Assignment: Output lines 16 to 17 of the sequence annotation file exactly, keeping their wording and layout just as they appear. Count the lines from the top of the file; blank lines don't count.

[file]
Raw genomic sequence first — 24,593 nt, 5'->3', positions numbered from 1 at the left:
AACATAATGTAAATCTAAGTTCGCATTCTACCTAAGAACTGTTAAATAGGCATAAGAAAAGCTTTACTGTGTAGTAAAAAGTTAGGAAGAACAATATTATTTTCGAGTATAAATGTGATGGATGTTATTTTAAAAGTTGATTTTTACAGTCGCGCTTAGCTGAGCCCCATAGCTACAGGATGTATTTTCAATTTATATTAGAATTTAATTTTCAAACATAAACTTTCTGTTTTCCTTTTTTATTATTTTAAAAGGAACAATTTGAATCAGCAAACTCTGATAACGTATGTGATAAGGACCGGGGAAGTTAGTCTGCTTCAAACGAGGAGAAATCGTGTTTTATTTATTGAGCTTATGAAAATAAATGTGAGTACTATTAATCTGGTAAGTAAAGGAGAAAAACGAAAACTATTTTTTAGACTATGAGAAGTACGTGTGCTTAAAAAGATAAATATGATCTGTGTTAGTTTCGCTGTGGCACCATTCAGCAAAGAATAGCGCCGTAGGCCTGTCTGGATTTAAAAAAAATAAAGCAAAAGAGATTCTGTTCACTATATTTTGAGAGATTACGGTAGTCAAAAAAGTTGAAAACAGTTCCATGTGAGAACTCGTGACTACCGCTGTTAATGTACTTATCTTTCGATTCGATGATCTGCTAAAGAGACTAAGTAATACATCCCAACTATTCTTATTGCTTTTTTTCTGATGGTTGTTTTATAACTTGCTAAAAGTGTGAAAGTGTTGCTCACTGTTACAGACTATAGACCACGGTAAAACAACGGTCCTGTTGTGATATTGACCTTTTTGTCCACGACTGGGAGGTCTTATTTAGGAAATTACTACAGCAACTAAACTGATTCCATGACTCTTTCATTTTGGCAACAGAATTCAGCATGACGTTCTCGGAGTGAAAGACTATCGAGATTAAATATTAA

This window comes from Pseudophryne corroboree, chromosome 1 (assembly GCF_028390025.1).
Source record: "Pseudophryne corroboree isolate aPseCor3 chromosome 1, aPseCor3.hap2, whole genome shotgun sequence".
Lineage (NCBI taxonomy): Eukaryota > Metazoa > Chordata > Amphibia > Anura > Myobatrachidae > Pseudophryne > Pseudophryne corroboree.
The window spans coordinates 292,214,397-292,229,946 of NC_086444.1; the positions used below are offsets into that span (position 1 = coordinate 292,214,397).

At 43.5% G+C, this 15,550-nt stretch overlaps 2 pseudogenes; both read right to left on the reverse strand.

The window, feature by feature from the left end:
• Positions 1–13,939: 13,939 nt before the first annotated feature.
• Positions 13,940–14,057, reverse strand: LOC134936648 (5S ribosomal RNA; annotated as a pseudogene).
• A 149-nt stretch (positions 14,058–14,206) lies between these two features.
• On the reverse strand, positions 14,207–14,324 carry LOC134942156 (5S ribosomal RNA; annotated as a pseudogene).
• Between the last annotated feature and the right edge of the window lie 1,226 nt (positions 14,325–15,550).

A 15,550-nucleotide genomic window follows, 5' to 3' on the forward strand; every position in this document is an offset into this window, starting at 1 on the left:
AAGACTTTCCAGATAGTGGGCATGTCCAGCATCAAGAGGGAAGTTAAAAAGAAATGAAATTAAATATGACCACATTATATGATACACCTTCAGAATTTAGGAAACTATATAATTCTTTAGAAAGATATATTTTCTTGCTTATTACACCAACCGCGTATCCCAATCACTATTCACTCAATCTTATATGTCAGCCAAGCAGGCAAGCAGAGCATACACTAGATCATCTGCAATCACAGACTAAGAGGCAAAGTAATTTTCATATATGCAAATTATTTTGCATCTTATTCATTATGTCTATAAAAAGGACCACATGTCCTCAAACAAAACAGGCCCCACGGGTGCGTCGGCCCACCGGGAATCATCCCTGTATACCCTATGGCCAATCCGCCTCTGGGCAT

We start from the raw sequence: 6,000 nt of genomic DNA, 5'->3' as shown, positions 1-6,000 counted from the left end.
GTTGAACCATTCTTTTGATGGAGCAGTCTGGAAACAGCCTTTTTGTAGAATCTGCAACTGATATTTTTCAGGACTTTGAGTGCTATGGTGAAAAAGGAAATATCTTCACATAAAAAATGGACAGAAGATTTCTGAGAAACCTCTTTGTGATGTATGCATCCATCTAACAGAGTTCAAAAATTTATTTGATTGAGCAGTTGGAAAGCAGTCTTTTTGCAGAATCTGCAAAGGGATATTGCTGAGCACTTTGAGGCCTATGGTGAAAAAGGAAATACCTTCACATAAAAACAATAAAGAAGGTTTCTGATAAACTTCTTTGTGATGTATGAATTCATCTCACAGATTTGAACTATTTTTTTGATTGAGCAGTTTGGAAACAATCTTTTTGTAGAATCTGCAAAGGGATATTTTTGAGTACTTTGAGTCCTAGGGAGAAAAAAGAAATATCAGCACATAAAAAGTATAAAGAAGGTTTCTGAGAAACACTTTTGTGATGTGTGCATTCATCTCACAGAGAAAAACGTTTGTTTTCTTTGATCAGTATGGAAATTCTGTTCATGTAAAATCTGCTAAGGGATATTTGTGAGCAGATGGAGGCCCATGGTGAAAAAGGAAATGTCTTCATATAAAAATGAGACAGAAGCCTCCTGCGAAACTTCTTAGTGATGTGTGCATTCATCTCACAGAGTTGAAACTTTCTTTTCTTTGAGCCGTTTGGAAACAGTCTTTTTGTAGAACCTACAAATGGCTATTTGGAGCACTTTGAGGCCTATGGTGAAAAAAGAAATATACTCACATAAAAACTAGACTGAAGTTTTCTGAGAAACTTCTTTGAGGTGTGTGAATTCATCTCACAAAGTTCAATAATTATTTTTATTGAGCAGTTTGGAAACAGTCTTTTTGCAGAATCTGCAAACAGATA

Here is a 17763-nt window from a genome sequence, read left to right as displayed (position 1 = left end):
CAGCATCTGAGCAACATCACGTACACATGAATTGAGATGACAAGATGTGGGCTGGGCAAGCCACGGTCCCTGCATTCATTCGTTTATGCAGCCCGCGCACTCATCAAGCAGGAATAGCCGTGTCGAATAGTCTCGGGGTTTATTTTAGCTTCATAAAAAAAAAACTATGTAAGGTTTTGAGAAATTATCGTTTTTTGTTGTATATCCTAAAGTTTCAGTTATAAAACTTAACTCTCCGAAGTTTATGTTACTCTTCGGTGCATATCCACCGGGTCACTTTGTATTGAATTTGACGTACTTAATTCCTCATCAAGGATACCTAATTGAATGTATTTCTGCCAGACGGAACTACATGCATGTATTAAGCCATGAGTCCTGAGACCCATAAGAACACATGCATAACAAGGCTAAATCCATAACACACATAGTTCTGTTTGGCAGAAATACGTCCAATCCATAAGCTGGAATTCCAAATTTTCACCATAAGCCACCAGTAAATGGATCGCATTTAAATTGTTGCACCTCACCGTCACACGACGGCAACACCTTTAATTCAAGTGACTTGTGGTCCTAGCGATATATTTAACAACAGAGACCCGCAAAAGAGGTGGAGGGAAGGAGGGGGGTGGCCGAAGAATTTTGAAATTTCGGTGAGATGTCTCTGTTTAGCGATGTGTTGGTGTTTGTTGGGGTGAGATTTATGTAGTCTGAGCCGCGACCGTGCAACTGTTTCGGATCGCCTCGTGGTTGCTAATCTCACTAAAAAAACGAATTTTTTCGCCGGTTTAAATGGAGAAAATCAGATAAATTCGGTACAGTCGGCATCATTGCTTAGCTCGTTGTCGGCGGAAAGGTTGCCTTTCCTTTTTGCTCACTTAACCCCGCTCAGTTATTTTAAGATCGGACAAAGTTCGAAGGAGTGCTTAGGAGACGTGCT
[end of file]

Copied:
We start from the raw sequence: 6,000 nt of genomic DNA, 5'->3' as shown, positions 1-6,000 counted from the left end.
GTTGAACCATTCTTTTGATGGAGCAGTCTGGAAACAGCCTTTTTGTAGAATCTGCAACTGATATTTTTCAGGACTTTGAGTGCTATGGTGAAAAAGGAAATATCTTCACATAAAAAATGGACAGAAGATTTCTGAGAAACCTCTTTGTGATGTATGCATCCATCTAACAGAGTTCAAAAATTTATTTGATTGAGCAGTTGGAAAGCAGTCTTTTTGCAGAATCTGCAAAGGGATATTGCTGAGCACTTTGAGGCCTATGGTGAAAAAGGAAATACCTTCACATAAAAACAATAAAGAAGGTTTCTGATAAACTTCTTTGTGATGTATGAATTCATCTCACAGATTTGAACTATTTTTTTGATTGAGCAGTTTGGAAACAATCTTTTTGTAGAATCTGCAAAGGGATATTTTTGAGTACTTTGAGTCCTAGGGAGAAAAAAGAAATATCAGCACATAAAAAGTATAAAGAAGGTTTCTGAGAAACACTTTTGTGATGTGTGCATTCATCTCACAGAGAAAAACGTTTGTTTTCTTTGATCAGTATGGAAATTCTGTTCATGTAAAATCTGCTAAGGGATATTTGTGAGCAGATGGAGGCCCATGGTGAAAAAGGAAATGTCTTCATATAAAAATGAGACAGAAGCCTCCTGCGAAACTTCTTAGTGATGTGTGCATTCATCTCACAGAGTTGAAACTTTCTTTTCTTTGAGCCGTTTGGAAACAGTCTTTTTGTAGAACCTACAAATGGCTATTTGGAGCACTTTGAGGCCTATGGTGAAAAAAGAAATATACTCACATAAAAACTAGACTGAAGTTTTCTGAGAAACTTCTTTGAGGTGTGTGAATTCATCTCACAAAGTTCAATAATTATTTTTATTGAGCAGTTTGGAAACAGTCTTTTTGCAGAATCTGCAAACAGATA